A Fool and His Penknife
Jeremiah 36:20-26
And they went in to the king into the court, but they laid up the roll in the chamber of Elishama the scribe…

All things were hastening to a general clash and ruin unless they speedily mended their ways; and the king and his flatterers were living, as such gentry do, in a fools' paradise. Jeremiah saw it with the seer's illumined eyes. It came to him as the Word of the Lord, and as the Word of the Lord he wrote it down on a roll of parchment. The roll was brought to the king, as he sat enthroned in one of his palaces, with his courtly parasites and sycophants around him. It contained no flattery. It was a black picture of the king's misdoings, and the terrible consequences which some near morrow would bring. The royal sinner did not like it. What sinner does, whether he be king or beggar? He did not want to think about to-morrow. No man on the highway to destruction does.

I. NOW THAT PICTURE OF THE KING WITH THE PENKNIFE IS OFTEN REPEATED IN VARIOUS WAYS. The Bible has been so often attacked by that instrument that if it were not the indestructible Word and work of God it would long since have disappeared. People have always been so busy cutting out what they did not believe, or what they did not like, that really it is only by a perpetual miracle that there is any of it left. I thank God that I have still my Bible, and believe in it in spite of all the cutting and paring down that has been done. Somehow it stands the fire and comes out unharmed, no matter what furnace you pass it through. Critics have their day, and Jehoiakims do their fooling and die, but the Word of the Lord endureth for ever.

II. I AM AFRAID WE ALL KEEP THAT INSTRUMENT FOR SPECIAL OCCASIONS, AND USE IT WHEN WE DO NOT WISH TO FACE AN INCONVENIENT OR UNWELCOME TRUTH. Men who profess the greatest reverence for the Bible sometimes manage to put out parts which do not harmonise with their conduct and views. There are our good friends who admire, honour, revere, and love Christ as the highest man, but stop short of worshipping Him as Divine. It must surely be a difficult thing for them to read the New Testament without the penknife.

III. I FEAR WE ARE ALL SINNERS, EITHER WITH PENKNIFE OR THE PASTE. We often cut out moral precepts and commandments if they do not quite accord with our conduct. Most of us use the knife on those many words of Jesus and His apostles which warn us against Mammon worship and covetousness and the love of money, and tell us not to pay all our devotions to the people who have it. It makes our conscience easier if we can somehow get these texts put out. Some people do not always like the Fourth Commandment and kindred injunctions which speak to us about honouring father and mother and reverencing the hoary head. "That is quite antiquated prejudice, and out of date," they say; "let the penknife deal with it." There are people who talk far too freely, and not always too truthfully, discussing the faults of friends, and passing on mischievous scandal. I read them what Jesus said: "For every idle word you shall give account." "Oh! is that there?" they say. "I do not believe it; lend me a penknife." And there are Christian people who find it desperately hard to forgive; it is as hard as to get a camel through the eye of s needle. They will keep a grudge and maintain a silent quarrel with a fellow-Christian for years. I open the book for them and read: "If thy brother offend thee seventy times, and seventy times repent, thou shalt forgive him," &c. "Be ye kind, tender-hearted, forgiving one another, if any man have a quarrel against any." And they stop me and say, "These things are not in my Bible; I have cut them all out." And there are all those sayings of the Master and His apostles about cheerfulness, gladness, thankfulness — "Be of good cheer; in all things give thanks; be content with such things as ye have; rejoice always, and again I say rejoice." They are the brightest and pleasantest sunshine in the Bible; but some of us use the penknife on them every day. We should all be better Christians if we could lust take the Book as it is, and not be always forgetting or putting out the parts we least like. But let me not forget to say that the penknife is used far more constantly, and more in Jehoiakim's fashion, by those who are not Christians at all, by those who are living wholly irreligious lives. Away with all the warnings, threatenings, counsels, and invitations which stand in the way of our desires. "The soul that sinneth it shall die." "The wages of sin is death." "For all these things God will surely bring thee into judgment." "Whatsoever a man soweth that shall he also reap" Cut away the roll; burn it; let us forget the words; out of mind is out of existence; the day of reckoning will never come. But it does come, nevertheless! The inevitable hour creeps on; the debt stands though you tear the bill in two and burn both halves. You cannot burn God's ledger in which all the accounts are kept. You will have to pay that bill unless, through faith and repentance and the merits of Jesus, it is all forgiven.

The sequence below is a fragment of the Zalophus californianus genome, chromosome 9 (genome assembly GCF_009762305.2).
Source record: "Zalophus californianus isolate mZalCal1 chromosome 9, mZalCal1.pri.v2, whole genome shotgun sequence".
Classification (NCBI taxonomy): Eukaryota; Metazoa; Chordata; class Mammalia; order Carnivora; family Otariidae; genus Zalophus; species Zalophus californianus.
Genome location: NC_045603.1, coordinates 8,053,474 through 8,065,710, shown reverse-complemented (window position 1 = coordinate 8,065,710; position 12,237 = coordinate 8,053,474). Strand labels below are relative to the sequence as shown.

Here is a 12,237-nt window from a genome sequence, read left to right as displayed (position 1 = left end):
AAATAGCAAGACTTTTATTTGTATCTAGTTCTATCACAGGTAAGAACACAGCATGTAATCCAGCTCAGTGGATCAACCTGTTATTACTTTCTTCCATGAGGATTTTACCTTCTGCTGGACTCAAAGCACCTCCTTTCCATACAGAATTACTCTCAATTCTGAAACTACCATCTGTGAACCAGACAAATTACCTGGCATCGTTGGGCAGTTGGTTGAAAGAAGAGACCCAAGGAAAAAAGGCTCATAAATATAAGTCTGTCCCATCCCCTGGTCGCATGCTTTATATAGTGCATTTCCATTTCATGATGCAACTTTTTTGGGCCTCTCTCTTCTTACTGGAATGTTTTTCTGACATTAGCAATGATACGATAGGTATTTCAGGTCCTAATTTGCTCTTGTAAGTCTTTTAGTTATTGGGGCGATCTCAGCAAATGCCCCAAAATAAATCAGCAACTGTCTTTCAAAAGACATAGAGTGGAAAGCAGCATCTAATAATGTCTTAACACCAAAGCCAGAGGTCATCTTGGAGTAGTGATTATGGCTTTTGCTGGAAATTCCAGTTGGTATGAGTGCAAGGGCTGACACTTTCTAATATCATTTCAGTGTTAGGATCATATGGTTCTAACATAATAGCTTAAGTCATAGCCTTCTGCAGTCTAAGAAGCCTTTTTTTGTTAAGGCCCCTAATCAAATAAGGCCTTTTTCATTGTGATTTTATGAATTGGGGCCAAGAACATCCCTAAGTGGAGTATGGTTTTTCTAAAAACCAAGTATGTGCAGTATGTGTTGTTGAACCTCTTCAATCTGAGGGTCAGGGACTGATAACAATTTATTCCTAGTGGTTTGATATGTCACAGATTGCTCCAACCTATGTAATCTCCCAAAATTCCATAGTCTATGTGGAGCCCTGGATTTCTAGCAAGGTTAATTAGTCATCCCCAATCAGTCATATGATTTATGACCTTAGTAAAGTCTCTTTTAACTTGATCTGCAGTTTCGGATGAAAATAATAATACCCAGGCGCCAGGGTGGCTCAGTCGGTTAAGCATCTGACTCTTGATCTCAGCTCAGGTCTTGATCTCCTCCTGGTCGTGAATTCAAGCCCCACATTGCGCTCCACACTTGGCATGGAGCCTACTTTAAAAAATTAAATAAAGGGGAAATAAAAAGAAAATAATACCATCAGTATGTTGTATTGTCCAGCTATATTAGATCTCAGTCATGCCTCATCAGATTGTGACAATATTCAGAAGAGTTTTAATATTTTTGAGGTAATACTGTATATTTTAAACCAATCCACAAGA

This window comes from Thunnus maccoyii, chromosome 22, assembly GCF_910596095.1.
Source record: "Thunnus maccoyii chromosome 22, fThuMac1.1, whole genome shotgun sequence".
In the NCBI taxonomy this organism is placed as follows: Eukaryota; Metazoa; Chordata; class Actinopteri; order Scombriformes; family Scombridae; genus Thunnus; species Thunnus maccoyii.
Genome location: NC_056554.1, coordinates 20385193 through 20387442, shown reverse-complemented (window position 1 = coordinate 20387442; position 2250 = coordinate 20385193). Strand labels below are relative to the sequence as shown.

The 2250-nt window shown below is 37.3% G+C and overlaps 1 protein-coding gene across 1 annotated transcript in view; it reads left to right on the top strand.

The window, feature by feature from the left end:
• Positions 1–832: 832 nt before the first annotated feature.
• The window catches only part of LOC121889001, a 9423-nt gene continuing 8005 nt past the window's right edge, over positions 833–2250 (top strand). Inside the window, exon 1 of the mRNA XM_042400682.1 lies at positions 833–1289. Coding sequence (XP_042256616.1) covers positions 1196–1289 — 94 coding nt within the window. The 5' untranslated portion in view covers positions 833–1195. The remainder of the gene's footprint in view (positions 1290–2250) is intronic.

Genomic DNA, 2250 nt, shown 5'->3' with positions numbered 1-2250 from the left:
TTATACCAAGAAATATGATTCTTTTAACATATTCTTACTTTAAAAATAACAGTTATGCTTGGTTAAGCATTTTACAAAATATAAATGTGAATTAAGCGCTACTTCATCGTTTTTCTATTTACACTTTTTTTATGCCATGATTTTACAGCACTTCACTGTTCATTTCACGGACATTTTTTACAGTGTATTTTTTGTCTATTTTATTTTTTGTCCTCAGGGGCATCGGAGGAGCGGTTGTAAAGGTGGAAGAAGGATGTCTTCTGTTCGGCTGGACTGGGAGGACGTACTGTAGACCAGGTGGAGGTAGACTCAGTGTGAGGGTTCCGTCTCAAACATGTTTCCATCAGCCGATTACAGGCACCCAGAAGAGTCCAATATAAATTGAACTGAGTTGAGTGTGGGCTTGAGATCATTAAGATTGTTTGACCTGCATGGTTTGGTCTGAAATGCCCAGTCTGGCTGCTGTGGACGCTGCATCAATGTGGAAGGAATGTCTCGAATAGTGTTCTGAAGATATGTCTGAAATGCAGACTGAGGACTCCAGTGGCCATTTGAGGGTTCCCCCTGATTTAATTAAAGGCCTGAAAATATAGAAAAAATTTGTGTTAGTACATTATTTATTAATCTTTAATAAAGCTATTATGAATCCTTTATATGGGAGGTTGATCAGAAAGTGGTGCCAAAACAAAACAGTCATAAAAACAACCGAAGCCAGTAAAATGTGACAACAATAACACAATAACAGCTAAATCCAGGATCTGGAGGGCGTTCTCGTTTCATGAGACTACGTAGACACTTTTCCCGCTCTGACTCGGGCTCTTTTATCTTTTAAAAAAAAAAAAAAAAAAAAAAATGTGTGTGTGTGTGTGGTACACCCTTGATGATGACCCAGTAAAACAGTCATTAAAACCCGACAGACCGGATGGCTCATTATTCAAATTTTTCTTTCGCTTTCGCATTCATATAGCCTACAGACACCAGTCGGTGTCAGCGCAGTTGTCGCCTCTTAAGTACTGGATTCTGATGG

(J. G. Greenhough, M. A.)

Parallel Verses
KJV: And they went in to the king into the court, but they laid up the roll in the chamber of Elishama the scribe, and told all the words in the ears of the king.

WEB: They went in to the king into the court; but they had laid up the scroll in the room of Elishama the scribe; and they told all the words in the ears of the king.

Jehoiakim's Penknife
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